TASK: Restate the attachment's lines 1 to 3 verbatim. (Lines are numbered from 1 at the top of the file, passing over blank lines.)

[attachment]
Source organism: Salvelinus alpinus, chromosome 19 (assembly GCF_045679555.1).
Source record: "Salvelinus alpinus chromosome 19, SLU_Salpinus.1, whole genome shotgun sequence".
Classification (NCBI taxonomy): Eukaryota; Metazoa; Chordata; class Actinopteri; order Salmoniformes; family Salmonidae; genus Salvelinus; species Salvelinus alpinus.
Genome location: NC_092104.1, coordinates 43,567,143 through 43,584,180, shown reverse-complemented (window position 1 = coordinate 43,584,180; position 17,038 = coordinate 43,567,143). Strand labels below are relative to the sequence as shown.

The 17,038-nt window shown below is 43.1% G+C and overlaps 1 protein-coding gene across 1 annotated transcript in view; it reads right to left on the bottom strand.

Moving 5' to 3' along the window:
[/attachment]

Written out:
Source organism: Salvelinus alpinus, chromosome 19 (assembly GCF_045679555.1).
Source record: "Salvelinus alpinus chromosome 19, SLU_Salpinus.1, whole genome shotgun sequence".
Classification (NCBI taxonomy): Eukaryota; Metazoa; Chordata; class Actinopteri; order Salmoniformes; family Salmonidae; genus Salvelinus; species Salvelinus alpinus.